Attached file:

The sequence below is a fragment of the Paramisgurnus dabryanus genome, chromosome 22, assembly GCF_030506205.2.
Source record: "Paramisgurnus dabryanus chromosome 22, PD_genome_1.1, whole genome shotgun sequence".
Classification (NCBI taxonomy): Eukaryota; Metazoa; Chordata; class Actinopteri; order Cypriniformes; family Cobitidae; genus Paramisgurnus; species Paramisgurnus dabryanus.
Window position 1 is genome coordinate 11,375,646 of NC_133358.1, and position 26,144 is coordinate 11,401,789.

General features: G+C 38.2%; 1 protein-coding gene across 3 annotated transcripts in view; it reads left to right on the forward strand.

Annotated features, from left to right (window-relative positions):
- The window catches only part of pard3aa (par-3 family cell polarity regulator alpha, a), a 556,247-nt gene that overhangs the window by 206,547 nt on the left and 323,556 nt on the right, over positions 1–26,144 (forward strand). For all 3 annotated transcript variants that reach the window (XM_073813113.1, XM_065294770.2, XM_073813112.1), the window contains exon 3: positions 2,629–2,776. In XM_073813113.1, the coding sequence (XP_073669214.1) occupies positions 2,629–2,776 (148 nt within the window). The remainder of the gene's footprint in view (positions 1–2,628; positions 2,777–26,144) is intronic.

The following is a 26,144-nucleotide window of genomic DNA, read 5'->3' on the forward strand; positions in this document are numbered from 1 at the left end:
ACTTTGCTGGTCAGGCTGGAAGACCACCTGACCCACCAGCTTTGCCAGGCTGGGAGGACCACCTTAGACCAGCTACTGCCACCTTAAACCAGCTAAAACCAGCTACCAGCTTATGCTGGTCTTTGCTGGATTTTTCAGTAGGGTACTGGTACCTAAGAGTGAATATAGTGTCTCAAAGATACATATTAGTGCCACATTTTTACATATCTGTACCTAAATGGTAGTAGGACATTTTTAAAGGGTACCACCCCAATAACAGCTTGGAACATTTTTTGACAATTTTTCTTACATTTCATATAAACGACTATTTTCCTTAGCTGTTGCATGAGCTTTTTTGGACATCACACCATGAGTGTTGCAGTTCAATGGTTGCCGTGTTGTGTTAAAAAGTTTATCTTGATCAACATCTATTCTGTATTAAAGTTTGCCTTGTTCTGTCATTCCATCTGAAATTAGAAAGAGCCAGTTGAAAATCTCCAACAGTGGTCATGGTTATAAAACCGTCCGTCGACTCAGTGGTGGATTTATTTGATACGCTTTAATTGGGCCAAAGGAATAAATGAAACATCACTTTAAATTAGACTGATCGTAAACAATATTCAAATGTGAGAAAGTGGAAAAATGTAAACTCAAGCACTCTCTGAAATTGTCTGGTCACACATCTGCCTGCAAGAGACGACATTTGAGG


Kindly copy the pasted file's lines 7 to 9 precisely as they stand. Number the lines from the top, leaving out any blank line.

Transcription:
- The window catches only part of pard3aa (par-3 family cell polarity regulator alpha, a), a 556,247-nt gene that overhangs the window by 206,547 nt on the left and 323,556 nt on the right, over positions 1–26,144 (forward strand). For all 3 annotated transcript variants that reach the window (XM_073813113.1, XM_065294770.2, XM_073813112.1), the window contains exon 3: positions 2,629–2,776. In XM_073813113.1, the coding sequence (XP_073669214.1) occupies positions 2,629–2,776 (148 nt within the window). The remainder of the gene's footprint in view (positions 1–2,628; positions 2,777–26,144) is intronic.

The following is a 26,144-nucleotide window of genomic DNA, read 5'->3' on the forward strand; positions in this document are numbered from 1 at the left end:
ACTTTGCTGGTCAGGCTGGAAGACCACCTGACCCACCAGCTTTGCCAGGCTGGGAGGACCACCTTAGACCAGCTACTGCCACCTTAAACCAGCTAAAACCAGCTACCAGCTTATGCTGGTCTTTGCTGGATTTTTCAGTAGGGTACTGGTACCTAAGAGTGAATATAGTGTCTCAAAGATACATATTAGTGCCACATTTTTACATATCTGTACCTAAATGGTAGTAGGACATTTTTAAAGGGTACCACCCCAATAACAGCTTGGAACATTTTTTGACAATTTTTCTTACATTTCATATAAACGACTATTTTCCTTAGCTGTTGCATGAGCTTTTTTGGACATCACACCATGAGTGTTGCAGTTCAATGGTTGCCGTGTTGTGTTAAAAAGTTTATCTTGATCAACATCTATTCTGTATTAAAGTTTGCCTTGTTCTGTCATTCCATCTGAAATTAGAAAGAGCCAGTTGAAAATCTCCAACAGTGGTCATGGTTATAAAACCGTCCGTCGACTCAGTGGTGGATTTATTTGATACGCTTTAATTGGGCCAAAGGAATAAATGAAACATCACTTTAAATTAGACTGATCGTAAACAATATTCAAATGTGAGAAAGTGGAAAAATGTAAACTCAAGCACTCTCTGAAATTGTCTGGTCACACATCTGCCTGCAAGAGACGACATTTGAGG